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Gamekeepers launch wading bird conservation project

Scotland’s gamekeepers will this week commence their biggest ever conservation project aimed at halting the decline of the nation’s vulnerable wading birds.

This year is the Scottish Gamekeepers Association’s Year of the Wader and gamekeepers on all grouse moors are getting ready to step up for nature.

Curlew, Lapwing and Golden Plover are frequent summer visitors to heather moorland breeding grounds managed by gamekeepers.

Scientific studies by Game and Wildlife Conservation Trust (GWCT) showed that waders breed up to three times more successfully on grouse moors, benefiting from legal predator control and habitat management of the staff.

However, across Scotland as a whole 56 per cent of Curlew and Lapwing have disappeared in 17 years, with Golden Plover dipping 18 per cent.

A 2014 report in Journal of Applied Ecology* states predation is a likely mechanism in the falls, alongside habitat change, and SNH is backing predation research through Scotland’s Moorland Forum.

Officials at the SGA are now asking all grouse keepers to note the numbers of the endangered birds as they go about their daily work.

They hope that the data will provide answers as to how conservation work to preserve the birds could be targeted effectively across Scotland.

“Gamekeepers, through their management, have provided the conditions to conserve waders for countless years, at no cost other than their own efforts and care as they go about their daily work.

“However, even on grouse moors, there is a concern at the declines and that is why we are doing this now,” said SGA Chairman Alex Hogg.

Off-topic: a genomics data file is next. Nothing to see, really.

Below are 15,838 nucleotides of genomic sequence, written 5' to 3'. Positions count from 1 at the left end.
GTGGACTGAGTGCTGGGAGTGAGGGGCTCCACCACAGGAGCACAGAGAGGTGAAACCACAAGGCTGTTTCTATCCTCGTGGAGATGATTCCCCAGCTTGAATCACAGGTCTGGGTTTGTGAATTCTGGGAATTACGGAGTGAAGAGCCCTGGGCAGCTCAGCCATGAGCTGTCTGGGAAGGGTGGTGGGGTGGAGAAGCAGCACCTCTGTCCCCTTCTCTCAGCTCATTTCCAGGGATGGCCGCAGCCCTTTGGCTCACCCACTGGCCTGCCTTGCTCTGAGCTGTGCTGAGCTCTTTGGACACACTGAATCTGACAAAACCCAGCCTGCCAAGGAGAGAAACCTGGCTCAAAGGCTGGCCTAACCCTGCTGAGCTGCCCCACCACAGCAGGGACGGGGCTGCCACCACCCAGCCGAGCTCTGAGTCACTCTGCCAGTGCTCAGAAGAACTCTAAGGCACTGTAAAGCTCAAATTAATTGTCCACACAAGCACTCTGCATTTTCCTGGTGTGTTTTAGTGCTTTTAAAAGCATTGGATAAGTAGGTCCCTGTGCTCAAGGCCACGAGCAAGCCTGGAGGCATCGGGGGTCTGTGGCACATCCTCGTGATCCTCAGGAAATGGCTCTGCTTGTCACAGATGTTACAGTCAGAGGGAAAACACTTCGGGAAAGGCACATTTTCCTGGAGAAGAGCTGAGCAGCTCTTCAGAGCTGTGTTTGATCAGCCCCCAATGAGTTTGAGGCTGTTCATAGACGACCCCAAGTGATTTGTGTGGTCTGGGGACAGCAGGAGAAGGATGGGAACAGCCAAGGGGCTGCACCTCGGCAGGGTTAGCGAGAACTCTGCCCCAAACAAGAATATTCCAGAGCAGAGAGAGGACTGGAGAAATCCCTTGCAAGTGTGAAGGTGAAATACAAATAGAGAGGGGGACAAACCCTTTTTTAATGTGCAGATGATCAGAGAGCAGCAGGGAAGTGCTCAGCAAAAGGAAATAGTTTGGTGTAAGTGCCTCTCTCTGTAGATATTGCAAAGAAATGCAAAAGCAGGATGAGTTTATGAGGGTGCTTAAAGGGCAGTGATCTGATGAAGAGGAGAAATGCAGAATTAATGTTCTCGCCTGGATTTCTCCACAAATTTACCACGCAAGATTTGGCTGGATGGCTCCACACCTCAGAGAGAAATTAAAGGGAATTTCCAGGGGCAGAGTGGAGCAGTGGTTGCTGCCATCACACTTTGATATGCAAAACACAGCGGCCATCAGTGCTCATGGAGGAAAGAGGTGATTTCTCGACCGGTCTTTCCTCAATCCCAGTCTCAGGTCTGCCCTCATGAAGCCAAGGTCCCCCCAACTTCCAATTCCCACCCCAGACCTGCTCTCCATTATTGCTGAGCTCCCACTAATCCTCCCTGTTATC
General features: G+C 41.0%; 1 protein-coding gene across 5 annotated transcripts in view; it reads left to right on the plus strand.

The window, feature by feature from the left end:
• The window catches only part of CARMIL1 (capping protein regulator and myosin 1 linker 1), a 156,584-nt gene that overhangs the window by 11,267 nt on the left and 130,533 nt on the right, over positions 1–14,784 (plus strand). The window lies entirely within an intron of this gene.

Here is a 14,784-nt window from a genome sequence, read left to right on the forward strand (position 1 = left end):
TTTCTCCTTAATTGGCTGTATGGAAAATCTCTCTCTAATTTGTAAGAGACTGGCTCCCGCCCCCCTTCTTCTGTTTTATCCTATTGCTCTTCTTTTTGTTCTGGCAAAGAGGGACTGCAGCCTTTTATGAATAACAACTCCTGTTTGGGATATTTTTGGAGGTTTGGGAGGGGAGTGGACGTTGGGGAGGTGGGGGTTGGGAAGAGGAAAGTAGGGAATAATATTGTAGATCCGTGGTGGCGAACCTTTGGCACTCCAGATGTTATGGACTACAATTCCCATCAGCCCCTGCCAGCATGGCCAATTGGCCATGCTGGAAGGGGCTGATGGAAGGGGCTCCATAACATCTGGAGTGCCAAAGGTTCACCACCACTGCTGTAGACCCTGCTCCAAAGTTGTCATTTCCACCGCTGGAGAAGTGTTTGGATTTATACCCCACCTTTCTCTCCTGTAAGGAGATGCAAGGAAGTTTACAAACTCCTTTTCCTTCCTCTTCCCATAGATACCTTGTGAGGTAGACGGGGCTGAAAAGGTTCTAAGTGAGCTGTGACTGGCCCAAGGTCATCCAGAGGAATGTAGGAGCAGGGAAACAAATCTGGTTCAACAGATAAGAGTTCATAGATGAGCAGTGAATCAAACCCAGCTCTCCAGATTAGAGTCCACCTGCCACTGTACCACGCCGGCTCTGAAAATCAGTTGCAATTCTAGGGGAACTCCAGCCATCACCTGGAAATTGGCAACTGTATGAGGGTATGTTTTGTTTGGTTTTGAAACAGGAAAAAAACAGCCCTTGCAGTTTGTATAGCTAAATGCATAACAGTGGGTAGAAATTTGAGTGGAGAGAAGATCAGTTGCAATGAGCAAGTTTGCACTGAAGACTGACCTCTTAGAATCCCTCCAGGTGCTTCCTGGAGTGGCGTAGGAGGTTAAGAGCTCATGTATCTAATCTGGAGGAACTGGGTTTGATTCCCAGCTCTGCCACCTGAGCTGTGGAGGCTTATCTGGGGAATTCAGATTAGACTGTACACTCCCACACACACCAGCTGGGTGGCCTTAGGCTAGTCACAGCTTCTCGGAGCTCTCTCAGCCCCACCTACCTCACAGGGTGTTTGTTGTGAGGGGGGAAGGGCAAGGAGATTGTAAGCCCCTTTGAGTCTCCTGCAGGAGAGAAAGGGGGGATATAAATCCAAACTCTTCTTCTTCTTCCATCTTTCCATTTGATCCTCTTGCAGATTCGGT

“What we are asking grouse keepers to do is to help us build a detailed map of breeding waders on their ground and create a baseline for future years.

“The birds are coming back now from their wintering grounds so we want people to record the presence of breeding pairs as accurately as they can.

“For those that are really keen or have the time, we would also like to record abundance with surveys just before eggs are hatched around May and again in late June/July when the numbers of fledged chicks can be noted.”

The call and trill of the Curlew and ‘peewit’ sound of the Lapwing are familiar on Scottish moors and gamekeepers are keen that this continues into the coming years.

They have sought guidance from GWCT on how best to gather the data and will be publishing information to encourage as much engagement as possible.

“Gamekeepers might be active in managing in a way that helps produce wildlife but, due to lack of time or working remotely, are not always the best at recording it.

“Whilst the principal aim here is to help wading birds, we also hope an off-shoot of this project is that it encourages gamekeepers to get into the habit of noting the wildlife on their ground so we can establish an accurate picture of biodiversity on managed moorland,” added SGA Chairman Alex Hogg.

Acclaimed wildlife photographer Peter Cairns believes it is important for wildlife managers to participate in frontline conservation.

He said: “It’s exciting to see SGA encouraging its members to get involved in wader conservation. The amount of ground covered by keepers across Scotland makes them ideally placed to monitor breeding success and to that end, keepers represent a valuable, if largely untapped, conservation resource.

“For too long wildlife management has been a battleground for conflicting conservation interests so this initiative sends out a strong intent on the part of SGA to mobilise their members to demonstrate the massive potential for biodiversity on the ground they manage.”

Minister for the Environment and Climate Change Paul Wheelhouse said: “I welcome the Scottish Gamekeepers Association’s Year of the Wader conservation project, which will see grouse keepers helping to monitoring the population of waders in Scotland. “I hope this and other similar work being done to conserve wading birds can inform us of the conservation work required to halt the decline of these important species which can be affected by predation of eggs, for example by foxes or crows, or arising from impacts on habitats either through climate change or the influences of changes in land use”.

 

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